No matter where you stand on the electric shock treatment delivered in the closed Ontario centres, I believe you would have a difficult time proving the treatment was torture. You might be able to find examples of residents who were not helped by the therapy but then experts only claim success in about half the cases. And this, of course, is where it gets sticky. Shocking people who are not helped may very well injure them instead, leave them greatly distressed. I am not surprised that some former residents launched legal actions.

The big story here might NOT be the almost $33 million settlement. Nor is the big story the occasional use of modified cattle prods to modify behavior. The story might be that the Province of Ontario has closed about 16 costly facilities and yet is short of cash to assist families now forced to cope with mentally challenged sons and daughters.

I've read that each residential spot in an institute cost the government at least $100,000 a year and there were thousands and thousands of residents. As a society we seem to have shifted much of the burden of caring for these former residents from the province to the affected families. In many cases the province has foisted day to day responsibilities onto the mentally challenged themselves. Again, this isn't all bad, but it isn't all good either. Although some of the former residents have fared very poorly outside the centres, others have not only survived outside the centres but flourished. As I said, it is no big surprise that some former residents took legal action.

The practice of openly excluding the mentally challenged from society has ended, to be replaced all too often with the insidious act of quietly socially excluding this group. What some of these challenged individuals and their families face today is but another form of, forgive the word, torture.

Saturday, December 21, 2013

Threads



For some of us there is nothing like a little heart problem to add spice to life. Note, it is important that the problem be little. If it is too big, it is all consuming. That's not good. The goal is NOT to be worried about dying but to feel driven to live, to savour the linked moments we call life.

If you have followed my blog, you will know that my granddaughter, an anglaise, is enrolled in a French public school. This is not a French immersion school, a school for English children whose parents want them to speak French. This is a French school for French children.

My granddaughter seems to be getting by. The school has had no complaints about her work. I believe the school is being very supportive of her efforts. Still, I worry. I feel driven to learn a little French, to chat with my granddaughter in the language she uses at school. I want the French fabric that is her school life to be frayed a little and for threads of French to find their way into her homelife, too.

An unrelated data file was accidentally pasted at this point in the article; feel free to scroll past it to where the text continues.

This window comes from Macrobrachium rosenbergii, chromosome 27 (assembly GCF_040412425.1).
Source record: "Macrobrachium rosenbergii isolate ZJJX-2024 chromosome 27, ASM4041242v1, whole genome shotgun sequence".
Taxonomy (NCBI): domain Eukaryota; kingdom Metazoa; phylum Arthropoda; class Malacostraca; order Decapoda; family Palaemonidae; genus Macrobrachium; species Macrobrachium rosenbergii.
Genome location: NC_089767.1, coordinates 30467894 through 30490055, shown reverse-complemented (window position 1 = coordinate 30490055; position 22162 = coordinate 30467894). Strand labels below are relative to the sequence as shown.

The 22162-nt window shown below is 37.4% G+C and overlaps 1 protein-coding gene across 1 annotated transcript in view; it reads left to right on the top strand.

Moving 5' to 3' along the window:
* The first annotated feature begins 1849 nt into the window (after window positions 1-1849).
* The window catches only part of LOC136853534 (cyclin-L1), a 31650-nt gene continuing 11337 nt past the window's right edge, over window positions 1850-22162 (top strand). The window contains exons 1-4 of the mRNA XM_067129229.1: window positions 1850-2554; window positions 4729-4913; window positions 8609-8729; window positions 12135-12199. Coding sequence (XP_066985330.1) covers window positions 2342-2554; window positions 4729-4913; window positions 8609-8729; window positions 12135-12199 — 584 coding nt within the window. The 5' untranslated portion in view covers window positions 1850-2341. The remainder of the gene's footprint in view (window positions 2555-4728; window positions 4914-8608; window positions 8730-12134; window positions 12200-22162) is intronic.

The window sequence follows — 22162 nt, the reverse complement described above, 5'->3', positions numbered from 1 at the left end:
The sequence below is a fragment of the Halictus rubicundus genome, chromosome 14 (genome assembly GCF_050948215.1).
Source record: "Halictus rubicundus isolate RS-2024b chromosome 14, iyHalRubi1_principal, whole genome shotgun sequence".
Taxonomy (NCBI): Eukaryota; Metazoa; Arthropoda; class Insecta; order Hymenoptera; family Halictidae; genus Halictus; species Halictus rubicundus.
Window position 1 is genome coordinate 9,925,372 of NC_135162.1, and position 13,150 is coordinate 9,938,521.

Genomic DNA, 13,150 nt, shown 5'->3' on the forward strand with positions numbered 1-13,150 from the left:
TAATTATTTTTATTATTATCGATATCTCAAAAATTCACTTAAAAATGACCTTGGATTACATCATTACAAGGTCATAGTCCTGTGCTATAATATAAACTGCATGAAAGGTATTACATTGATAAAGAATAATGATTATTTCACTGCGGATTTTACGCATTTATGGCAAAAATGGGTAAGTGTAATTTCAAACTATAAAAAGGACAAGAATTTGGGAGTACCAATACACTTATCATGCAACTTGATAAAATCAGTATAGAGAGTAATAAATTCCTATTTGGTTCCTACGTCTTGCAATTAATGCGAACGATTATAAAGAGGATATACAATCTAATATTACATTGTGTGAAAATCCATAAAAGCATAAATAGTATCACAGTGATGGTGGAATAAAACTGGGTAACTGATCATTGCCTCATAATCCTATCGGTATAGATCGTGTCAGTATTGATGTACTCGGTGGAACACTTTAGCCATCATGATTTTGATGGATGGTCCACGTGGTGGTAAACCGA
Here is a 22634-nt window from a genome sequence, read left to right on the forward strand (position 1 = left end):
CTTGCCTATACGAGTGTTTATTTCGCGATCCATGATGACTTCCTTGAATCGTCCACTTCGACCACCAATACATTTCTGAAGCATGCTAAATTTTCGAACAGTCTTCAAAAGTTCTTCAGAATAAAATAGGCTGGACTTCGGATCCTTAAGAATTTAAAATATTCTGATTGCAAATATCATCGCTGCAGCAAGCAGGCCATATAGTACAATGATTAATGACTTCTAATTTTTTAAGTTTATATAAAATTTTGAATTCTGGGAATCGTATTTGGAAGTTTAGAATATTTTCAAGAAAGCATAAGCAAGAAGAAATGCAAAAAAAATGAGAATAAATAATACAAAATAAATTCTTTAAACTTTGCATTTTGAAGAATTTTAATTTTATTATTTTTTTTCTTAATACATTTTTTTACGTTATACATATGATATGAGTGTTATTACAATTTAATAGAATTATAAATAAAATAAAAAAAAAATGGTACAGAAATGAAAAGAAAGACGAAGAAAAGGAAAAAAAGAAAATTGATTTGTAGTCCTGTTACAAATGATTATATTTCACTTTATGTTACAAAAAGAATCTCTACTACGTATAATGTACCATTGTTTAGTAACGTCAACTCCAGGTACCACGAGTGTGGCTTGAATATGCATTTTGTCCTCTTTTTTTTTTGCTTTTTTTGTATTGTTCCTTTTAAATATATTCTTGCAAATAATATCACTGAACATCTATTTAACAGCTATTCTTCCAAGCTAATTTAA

To this end I have been watching French television (mostly TV5) and reading French news stories. A new world has enveloped me. The fabric of French culture is a rich weave with lots of threads loose along its edges.

Which bring me to Joe le Taxi — a song that is among the top one hundred best-selling singles of all time in France. It is also claimed to have been number one in Canada. Are you surprised? I am. Clearly, it was a big hit in Quebec. And clearly I have not been aware of the French threads that reach into Canada but get cleanly cut at the Quebec border.

Joe le Taxi is about a black taxi driver in Paris who knows the City of Lights very well. If it's a great little bar you seek, Joe's your man. A rum drinking, saxaphone playing dude, Joe is cool on the outside with a hot passion for Latin music on the inside.

How did I find the thread that led to the discovery of this song? TV5 and a story about Vanessa Paradis. This French singer-model-actress had a fourteen year relationship with American actor Johnny Depp. This connection makes her fodder for a news machine pumping out stories for an anglais audience.

Paradis was only fourteen when she recorded Joe. Today, in her forties, she has a fourteen year old daughter of her own, Lily-Rose, who is now evolving into an artist. Her daughter already shares a writing credit with mom and another woman, a close family friend. Lily-Rose co-wrote Love Songs with them after coming up with the melody eight years earlier when she was only six.

Paradis is attempting to foster creativity in her children, she also has young son. Paradis is surrounding the two with creative people who will lead by inspired example. Paradis is filling her children's lives with threads — creative threads.

Life is made up of threads, billions of threads. We all follow threads. It is the way life works. These threads, an uncountable number, are interwoven into the fabric we call culture. I'm hoping this learning of French will encourage my granddaughter to follow threads which lead deep into the cultural tangle that is Canada than I have ever gone. I hope taking French will be inspirational for my developing granddaughter.

Too many Americans and Canadians wear large, thick cultural blinders. Many Yanks cannot get past the "greatest country in the world" hollow boast. Talk of anything outside the United States makes their eyes glaze over. I do not want my granddaughter to be trapped in a cultural straight jacket.